This work is concerned with minimal fractional skyrmions, namely the skyrmions for which a composite fermion (CF) particle or hole is dressed by a single additional spinflip exciton (SFE). We show theoretically that such skyrmions exist in the excitation spectrum just below the Zeeman energy for a broad range of κ at filling factors slightly away from ν=1/3. These are accessible in resonant inelastic light scattering (RILS), because a photoexcited SFE that can bind, for ν>1/3 (ν<1/3), with a preexisting composite fermion particle (hole) to produce a negatively (positively) charged fractional skyrmion, denoted by FS^{−} (FS^{+}). We identify certain modes observed in RILS experiments^{15,16} with the minimal fractional skyrmions, supporting this identification by a detailed analysis of the experimental data, which shows qualitative and quantitative agreement between theory and experiment. In particular, the measured binding energies of the positively and negatively charged fractional skyrmions are seen to be in excellent agreement with the calculated binding energies.
Results
Theory
Employing a combination of exact and composite fermion diagonalization methods, we evaluate the binding energy of the minimal fractional skyrmion, that is, the amount by which it lies below the Zeeman energy, and estimate corrections due to finite quantum well thickness. We consider filling factors close to ν=1/3, where the density of composite fermion particles or holes is dilute and it suffices to consider a single composite fermion particle or hole. The composite fermion hole resides in the spinup lowest ΛL (0↑ ΛL) for all κ (Fig. 1a), whereas the composite fermion particle can reside either in spindown lowest ΛL (0↓ ΛL) for small κ (Fig. 1c) producing a partially polarized state, or in spinup second ΛL (1↑ ΛL) for large κ (Fig. 1e) producing a fully spinpolarized state.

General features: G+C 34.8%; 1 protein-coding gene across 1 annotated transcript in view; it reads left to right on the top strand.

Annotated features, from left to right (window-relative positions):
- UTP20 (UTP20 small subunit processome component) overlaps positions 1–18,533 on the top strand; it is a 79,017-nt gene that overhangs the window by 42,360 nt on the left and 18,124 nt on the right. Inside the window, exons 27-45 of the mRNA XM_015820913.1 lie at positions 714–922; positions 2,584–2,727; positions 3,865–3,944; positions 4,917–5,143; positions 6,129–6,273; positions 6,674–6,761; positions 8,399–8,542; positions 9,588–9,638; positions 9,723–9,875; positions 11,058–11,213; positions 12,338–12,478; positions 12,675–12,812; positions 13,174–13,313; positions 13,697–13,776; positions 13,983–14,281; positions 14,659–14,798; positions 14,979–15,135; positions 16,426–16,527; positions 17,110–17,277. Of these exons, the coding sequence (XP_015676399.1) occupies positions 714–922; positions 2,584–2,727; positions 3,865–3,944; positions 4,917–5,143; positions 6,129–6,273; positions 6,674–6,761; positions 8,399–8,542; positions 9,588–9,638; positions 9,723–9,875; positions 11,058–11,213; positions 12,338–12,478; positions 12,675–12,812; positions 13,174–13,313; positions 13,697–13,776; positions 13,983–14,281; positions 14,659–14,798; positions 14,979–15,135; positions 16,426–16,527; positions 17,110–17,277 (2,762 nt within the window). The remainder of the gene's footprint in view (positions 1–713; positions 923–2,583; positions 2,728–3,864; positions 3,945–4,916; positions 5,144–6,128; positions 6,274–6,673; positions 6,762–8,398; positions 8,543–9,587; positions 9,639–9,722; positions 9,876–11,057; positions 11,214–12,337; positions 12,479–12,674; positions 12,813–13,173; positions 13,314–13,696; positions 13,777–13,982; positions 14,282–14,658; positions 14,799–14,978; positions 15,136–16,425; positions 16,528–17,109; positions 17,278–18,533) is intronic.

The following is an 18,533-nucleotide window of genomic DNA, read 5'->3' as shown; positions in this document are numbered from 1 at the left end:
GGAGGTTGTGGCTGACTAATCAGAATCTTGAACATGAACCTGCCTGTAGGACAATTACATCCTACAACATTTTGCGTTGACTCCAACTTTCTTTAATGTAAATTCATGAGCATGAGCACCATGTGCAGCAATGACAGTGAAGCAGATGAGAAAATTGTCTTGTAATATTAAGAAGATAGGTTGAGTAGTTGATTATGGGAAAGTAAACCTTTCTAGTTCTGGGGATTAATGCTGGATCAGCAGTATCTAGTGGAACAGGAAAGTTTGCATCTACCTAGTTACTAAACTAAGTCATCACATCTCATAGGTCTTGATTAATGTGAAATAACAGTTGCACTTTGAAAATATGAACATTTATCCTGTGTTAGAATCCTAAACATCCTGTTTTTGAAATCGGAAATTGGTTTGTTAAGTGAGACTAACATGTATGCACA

We use the spherical geometry^{17}, in which N electrons move on the surface of a sphere, exposed to a radial magnetic field that produces a flux of 2Qφ_{0} through the surface of the sphere, where 2Q is a positive integer and φ_{0}=hc/e is a unit flux quantum. The distance between the electrons is defined as the chord distance on the sphere; whether the chord or the arc distance is chosen is unimportant because we evaluate the thermodynamic limit of the energy. The ν=1/3 state occurs at 2Q=3N−3 and has the spin quantum number S=N/2. A single composite fermion hole occurs at 2Q=3N−2 with the spin of the bare CF particle (Fig. 1a) also given by S=N/2. The composite fermion particle at 2Q=3N−4 can go either into 0↓ ΛL (Fig. 1c), with spin S=N/2−1, or into 1↑ ΛL (Fig. 1e), with spin S=N/2. The red dashes in Fig. 1g–i are obtained by exact diagonalization in these spin sectors. We can also construct explicit wave functions for these states in the composite fermion theory, which for the CF hole has the form where is the known wave function of a single hole at ν=1, u=cos(θ/2)exp(iφ/2) and v=sin(θ/2)exp(−iφ/2) are spinor coordinates, θ and φ are the polar and azimuthal angles on the sphere, and represents projection into the lowest Landau level (LLL). Wave functions for spinconserving and spinreversed composite fermion particles are constructed analogously. The red dots in g, h and i of Fig. 1 are the Coulomb energies of these wave functions.
To consider the fractional skyrmions, we next consider states containing an additional SFE, shown in Fig. 1b,d,f and consider the sector ΔS=−1, where ΔS is measured relative to the ground state. We show the spectra in these spin sectors in Fig. 1 in g, h and i. The black dashes show the exact Coulomb spectra obtained by numerical diagonalization. The black dots are the spectra obtained by the method of composite fermion diagonalization^{18}. For the latter, we first construct a basis of all states in the relevant spin sector at 2Q*=2Q−2(N−1) (which is the effective flux experienced by composite fermions), denoted by , where α labels different basis functions. We then composite fermionize this basis to obtain the correlated composite fermion basis at 2Q, given by . We finally diagonalize the Coulomb interaction in this basis to obtain eigen energies and eigen functions.